Ghana Graduation from Ultra Poverty

Last registered on November 22, 2013


Trial Information

General Information

Ghana Graduation from Ultra Poverty
First published
November 22, 2013, 5:27 AM EST

First published corresponds to when the trial was first made public on the Registry after being reviewed.



Primary Investigator

Northwestern University

Other Primary Investigator(s)

PI Affiliation
Yale University, Innovations for Poverty Action (IPA)
PI Affiliation
Institute of Statistical, Social and Economic Research, University of Ghana
PI Affiliation
Yale University
PI Affiliation

Additional Trial Information

On going
Start date
End date
Secondary IDs
The Ghana Graduation from Ultra Poverty (GUP) project is a part of the CGAP/Ford Foundation global initiative, currently being implemented in eight countries, that combines safety net programs with entrepreneurial activities to develop a graduation model for the poorest households. GUP aims to help chronically poor households move from extreme poverty into self-sufficiency over a twenty-four month period by providing treatment households with consumption support, productive assets, financial education, and savings. In addition, the project also seeks to disentangle the relationship of savings from the success of ultra-poverty programs through the Savings Out of Ultra Poverty (SOUP) treatment, which provides both matched and non-matched savings accounts to beneficiaries.

In 2010, 3850 households in 241 villages were identified as ultra-poor through a community participatory wealth ranking process. Villages were randomly selected to either receive the GUP or the SOUP treatment or to be a part of the comparison group. Individual households within the treatment villages were then randomly selected to receive various sub-treatments. A baseline survey was completed in February 2011, with midline surveys every six months for the next 2 years. The endline survey was completed in September 2013. An additional agriculture-focused endline survey will be conducted in January 2014, and a follow-up survey in July 2014.
External Link(s)

Registration Citation

Banerjee, Abhijit et al. 2013. "Ghana Graduation from Ultra Poverty." AEA RCT Registry. November 22.
Former Citation
Banerjee, Abhijit et al. 2013. "Ghana Graduation from Ultra Poverty." AEA RCT Registry. November 22.
Experimental Details


The Ghana Graduation from Ultra Poverty (GUP) project consists of two treatment arms, each with two sub-treatments. The first treatment arm received two variations of the GUP program- one with a savings component and the other without it. One half of the households (333 households) received the full GUP program. This consisted of a transfer of livelihood assets chosen by the household, weekly consumption support during the lean season, financial training, and savings accounts. The second half received the alternative GUP program. This consisted of all aspects of the full GUP program except for the savings accounts.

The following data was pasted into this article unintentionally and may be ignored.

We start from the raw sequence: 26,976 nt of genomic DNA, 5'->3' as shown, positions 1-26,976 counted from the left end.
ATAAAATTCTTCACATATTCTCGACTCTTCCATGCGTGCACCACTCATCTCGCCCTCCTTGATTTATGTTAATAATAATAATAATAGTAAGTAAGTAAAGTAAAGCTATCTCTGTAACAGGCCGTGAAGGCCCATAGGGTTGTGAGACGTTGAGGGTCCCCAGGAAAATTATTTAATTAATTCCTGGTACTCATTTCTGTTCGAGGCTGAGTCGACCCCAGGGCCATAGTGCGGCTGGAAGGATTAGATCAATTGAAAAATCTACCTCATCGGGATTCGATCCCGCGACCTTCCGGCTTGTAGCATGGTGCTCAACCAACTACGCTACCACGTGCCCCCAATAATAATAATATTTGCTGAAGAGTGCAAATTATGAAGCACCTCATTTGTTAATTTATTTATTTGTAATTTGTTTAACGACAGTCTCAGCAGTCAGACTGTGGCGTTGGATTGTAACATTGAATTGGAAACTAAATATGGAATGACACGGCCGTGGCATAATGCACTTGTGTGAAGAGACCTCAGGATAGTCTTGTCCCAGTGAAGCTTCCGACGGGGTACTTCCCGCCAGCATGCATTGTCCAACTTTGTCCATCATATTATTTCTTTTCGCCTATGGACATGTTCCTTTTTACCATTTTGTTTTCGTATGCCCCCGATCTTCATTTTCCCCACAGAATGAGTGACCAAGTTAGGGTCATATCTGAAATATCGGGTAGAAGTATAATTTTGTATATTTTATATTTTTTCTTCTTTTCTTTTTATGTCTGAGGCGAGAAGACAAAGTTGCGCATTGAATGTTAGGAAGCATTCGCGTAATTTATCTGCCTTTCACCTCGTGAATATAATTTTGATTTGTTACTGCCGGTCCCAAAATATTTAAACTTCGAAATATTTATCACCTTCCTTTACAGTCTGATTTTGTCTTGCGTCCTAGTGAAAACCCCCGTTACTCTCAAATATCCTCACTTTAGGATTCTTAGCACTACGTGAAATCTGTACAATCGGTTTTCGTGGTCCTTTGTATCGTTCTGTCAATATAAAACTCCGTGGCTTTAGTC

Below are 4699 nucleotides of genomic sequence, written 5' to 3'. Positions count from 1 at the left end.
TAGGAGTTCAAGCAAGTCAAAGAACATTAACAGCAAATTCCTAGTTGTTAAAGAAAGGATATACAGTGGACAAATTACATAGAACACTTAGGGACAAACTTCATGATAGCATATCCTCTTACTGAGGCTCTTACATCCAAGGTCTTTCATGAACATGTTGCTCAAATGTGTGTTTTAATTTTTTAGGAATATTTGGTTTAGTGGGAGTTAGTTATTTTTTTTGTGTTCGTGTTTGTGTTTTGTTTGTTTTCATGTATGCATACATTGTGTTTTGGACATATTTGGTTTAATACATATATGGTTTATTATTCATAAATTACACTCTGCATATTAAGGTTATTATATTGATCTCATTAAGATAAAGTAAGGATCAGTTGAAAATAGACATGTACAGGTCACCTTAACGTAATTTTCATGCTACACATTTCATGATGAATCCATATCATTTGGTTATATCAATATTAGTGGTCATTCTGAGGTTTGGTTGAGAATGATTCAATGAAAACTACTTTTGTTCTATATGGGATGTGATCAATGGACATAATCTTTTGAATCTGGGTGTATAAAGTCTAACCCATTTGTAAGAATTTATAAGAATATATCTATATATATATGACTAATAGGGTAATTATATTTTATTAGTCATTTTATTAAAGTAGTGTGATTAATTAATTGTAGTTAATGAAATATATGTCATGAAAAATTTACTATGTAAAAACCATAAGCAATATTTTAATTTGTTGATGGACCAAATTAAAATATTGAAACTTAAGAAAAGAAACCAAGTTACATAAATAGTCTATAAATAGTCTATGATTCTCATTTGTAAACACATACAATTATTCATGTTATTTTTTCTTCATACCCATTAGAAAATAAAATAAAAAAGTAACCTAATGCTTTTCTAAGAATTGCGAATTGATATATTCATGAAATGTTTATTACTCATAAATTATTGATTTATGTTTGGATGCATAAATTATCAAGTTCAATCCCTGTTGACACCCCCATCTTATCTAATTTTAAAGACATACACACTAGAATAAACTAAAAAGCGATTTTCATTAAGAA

The second treatment arm received two variations of the SOUP program. All households received a savings account. Approximately half of the households (362) received a matched contribution to their deposits, while the other half did not (362).
Intervention Start Date
Intervention End Date

Primary Outcomes

Primary Outcomes (end points)
Consumption, Income, Assets, Savings, Time use, Food security, Financial behavior, Happiness.
Primary Outcomes (explanation)

Secondary Outcomes

Secondary Outcomes (end points)
Secondary Outcomes (explanation)

Experimental Design

Experimental Design
Participant communities were identified by our partner organization, Presbyterian Agricultural Services, as poor communities in the Northern and Upper East regions of Ghana lacking strong existing NGO programs. The poorest households within each community were identified using a participatory wealth ranking process. A total of 3850 households were selected in 241 villages.

The 241 villages were randomly assigned to a treatment (GUP or SOUP program) or control group. Households within the GUP treatment villages were randomly assigned to one of three groups: full GUP, alternative GUP, or control group. Households within the SOUP treatment villages were also randomly assigned to one of three groups: Matched Savings, Savings with no matching, or control group. The third group served as a pure control group.
Experimental Design Details
Randomization Method
Computerized randomization

Randomization Unit
Villages, then within the treatment villages, control households and treatment households
Was the treatment clustered?

Experiment Characteristics

Sample size: planned number of clusters
241 Communities
Sample size: planned number of observations
3850 beneficiaries
Sample size (or number of clusters) by treatment arms
1299 households in control villages.
1308 households in GUP villages: 333 full GUP, 333 alternative GUP, 642 control.
1243 households in SOUP villages: 362 Matched savings, 371 savings with no match, 510 control.
Minimum detectable effect size for main outcomes (accounting for sample design and clustering)

Institutional Review Boards (IRBs)

IRB Name
Yale University Human Subjects Committee
IRB Approval Date
IRB Approval Number


Post Trial Information

Study Withdrawal

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Is the intervention completed?
Data Collection Complete
Data Publication

Data Publication

Is public data available?

Program Files

Program Files
Reports, Papers & Other Materials

Relevant Paper(s)

Reports & Other Materials